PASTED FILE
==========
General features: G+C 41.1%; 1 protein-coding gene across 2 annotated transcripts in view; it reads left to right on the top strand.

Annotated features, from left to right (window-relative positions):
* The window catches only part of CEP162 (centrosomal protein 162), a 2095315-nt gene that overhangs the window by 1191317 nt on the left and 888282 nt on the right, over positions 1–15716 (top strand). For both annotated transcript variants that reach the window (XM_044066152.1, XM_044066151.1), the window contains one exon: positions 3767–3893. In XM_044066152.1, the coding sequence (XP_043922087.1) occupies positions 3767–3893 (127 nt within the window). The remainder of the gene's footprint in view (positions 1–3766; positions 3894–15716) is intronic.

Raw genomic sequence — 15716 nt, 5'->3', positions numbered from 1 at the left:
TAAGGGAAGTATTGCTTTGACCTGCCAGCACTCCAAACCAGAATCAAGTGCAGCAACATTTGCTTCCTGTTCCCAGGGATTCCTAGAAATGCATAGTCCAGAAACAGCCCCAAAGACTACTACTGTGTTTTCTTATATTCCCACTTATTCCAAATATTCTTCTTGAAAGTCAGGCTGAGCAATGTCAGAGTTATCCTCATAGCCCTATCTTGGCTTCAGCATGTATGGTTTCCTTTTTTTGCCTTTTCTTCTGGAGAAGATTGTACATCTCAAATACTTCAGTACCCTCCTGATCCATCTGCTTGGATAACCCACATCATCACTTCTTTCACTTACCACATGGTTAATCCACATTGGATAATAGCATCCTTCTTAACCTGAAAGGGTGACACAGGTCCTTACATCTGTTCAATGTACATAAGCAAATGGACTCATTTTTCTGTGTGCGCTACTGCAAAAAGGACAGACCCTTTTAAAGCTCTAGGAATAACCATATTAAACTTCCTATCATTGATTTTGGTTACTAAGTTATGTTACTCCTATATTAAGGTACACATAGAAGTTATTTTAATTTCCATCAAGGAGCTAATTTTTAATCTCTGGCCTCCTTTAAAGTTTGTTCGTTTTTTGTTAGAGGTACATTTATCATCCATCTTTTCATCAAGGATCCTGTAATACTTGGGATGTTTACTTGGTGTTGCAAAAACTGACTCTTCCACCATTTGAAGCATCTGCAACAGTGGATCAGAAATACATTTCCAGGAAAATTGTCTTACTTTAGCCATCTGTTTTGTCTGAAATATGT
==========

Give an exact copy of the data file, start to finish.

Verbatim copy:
General features: G+C 41.1%; 1 protein-coding gene across 2 annotated transcripts in view; it reads left to right on the top strand.

Annotated features, from left to right (window-relative positions):
* The window catches only part of CEP162 (centrosomal protein 162), a 2095315-nt gene that overhangs the window by 1191317 nt on the left and 888282 nt on the right, over positions 1–15716 (top strand). For both annotated transcript variants that reach the window (XM_044066152.1, XM_044066151.1), the window contains one exon: positions 3767–3893. In XM_044066152.1, the coding sequence (XP_043922087.1) occupies positions 3767–3893 (127 nt within the window). The remainder of the gene's footprint in view (positions 1–3766; positions 3894–15716) is intronic.

Raw genomic sequence — 15716 nt, 5'->3', positions numbered from 1 at the left:
TAAGGGAAGTATTGCTTTGACCTGCCAGCACTCCAAACCAGAATCAAGTGCAGCAACATTTGCTTCCTGTTCCCAGGGATTCCTAGAAATGCATAGTCCAGAAACAGCCCCAAAGACTACTACTGTGTTTTCTTATATTCCCACTTATTCCAAATATTCTTCTTGAAAGTCAGGCTGAGCAATGTCAGAGTTATCCTCATAGCCCTATCTTGGCTTCAGCATGTATGGTTTCCTTTTTTTGCCTTTTCTTCTGGAGAAGATTGTACATCTCAAATACTTCAGTACCCTCCTGATCCATCTGCTTGGATAACCCACATCATCACTTCTTTCACTTACCACATGGTTAATCCACATTGGATAATAGCATCCTTCTTAACCTGAAAGGGTGACACAGGTCCTTACATCTGTTCAATGTACATAAGCAAATGGACTCATTTTTCTGTGTGCGCTACTGCAAAAAGGACAGACCCTTTTAAAGCTCTAGGAATAACCATATTAAACTTCCTATCATTGATTTTGGTTACTAAGTTATGTTACTCCTATATTAAGGTACACATAGAAGTTATTTTAATTTCCATCAAGGAGCTAATTTTTAATCTCTGGCCTCCTTTAAAGTTTGTTCGTTTTTTGTTAGAGGTACATTTATCATCCATCTTTTCATCAAGGATCCTGTAATACTTGGGATGTTTACTTGGTGTTGCAAAAACTGACTCTTCCACCATTTGAAGCATCTGCAACAGTGGATCAGAAATACATTTCCAGGAAAATTGTCTTACTTTAGCCATCTGTTTTGTCTGAAATATGT